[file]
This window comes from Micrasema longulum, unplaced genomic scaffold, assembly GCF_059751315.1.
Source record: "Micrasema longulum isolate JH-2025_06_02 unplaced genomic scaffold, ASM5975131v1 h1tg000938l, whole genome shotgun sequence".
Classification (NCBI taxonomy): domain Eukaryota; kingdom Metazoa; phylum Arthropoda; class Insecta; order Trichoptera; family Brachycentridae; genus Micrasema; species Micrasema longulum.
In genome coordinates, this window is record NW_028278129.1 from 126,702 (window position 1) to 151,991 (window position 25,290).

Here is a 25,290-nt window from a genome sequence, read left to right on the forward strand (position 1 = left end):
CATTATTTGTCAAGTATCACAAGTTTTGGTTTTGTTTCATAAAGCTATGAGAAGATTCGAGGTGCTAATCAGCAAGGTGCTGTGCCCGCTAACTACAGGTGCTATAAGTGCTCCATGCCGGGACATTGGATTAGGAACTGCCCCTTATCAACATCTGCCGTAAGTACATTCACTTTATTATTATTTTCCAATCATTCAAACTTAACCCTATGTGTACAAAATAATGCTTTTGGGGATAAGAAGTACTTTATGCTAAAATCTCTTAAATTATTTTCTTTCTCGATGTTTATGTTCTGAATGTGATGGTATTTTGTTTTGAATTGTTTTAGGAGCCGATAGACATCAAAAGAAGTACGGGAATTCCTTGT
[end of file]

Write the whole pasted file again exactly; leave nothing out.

This window comes from Micrasema longulum, unplaced genomic scaffold, assembly GCF_059751315.1.
Source record: "Micrasema longulum isolate JH-2025_06_02 unplaced genomic scaffold, ASM5975131v1 h1tg000938l, whole genome shotgun sequence".
Classification (NCBI taxonomy): domain Eukaryota; kingdom Metazoa; phylum Arthropoda; class Insecta; order Trichoptera; family Brachycentridae; genus Micrasema; species Micrasema longulum.
In genome coordinates, this window is record NW_028278129.1 from 126,702 (window position 1) to 151,991 (window position 25,290).

Here is a 25,290-nt window from a genome sequence, read left to right on the forward strand (position 1 = left end):
CATTATTTGTCAAGTATCACAAGTTTTGGTTTTGTTTCATAAAGCTATGAGAAGATTCGAGGTGCTAATCAGCAAGGTGCTGTGCCCGCTAACTACAGGTGCTATAAGTGCTCCATGCCGGGACATTGGATTAGGAACTGCCCCTTATCAACATCTGCCGTAAGTACATTCACTTTATTATTATTTTCCAATCATTCAAACTTAACCCTATGTGTACAAAATAATGCTTTTGGGGATAAGAAGTACTTTATGCTAAAATCTCTTAAATTATTTTCTTTCTCGATGTTTATGTTCTGAATGTGATGGTATTTTGTTTTGAATTGTTTTAGGAGCCGATAGACATCAAAAGAAGTACGGGAATTCCTTGT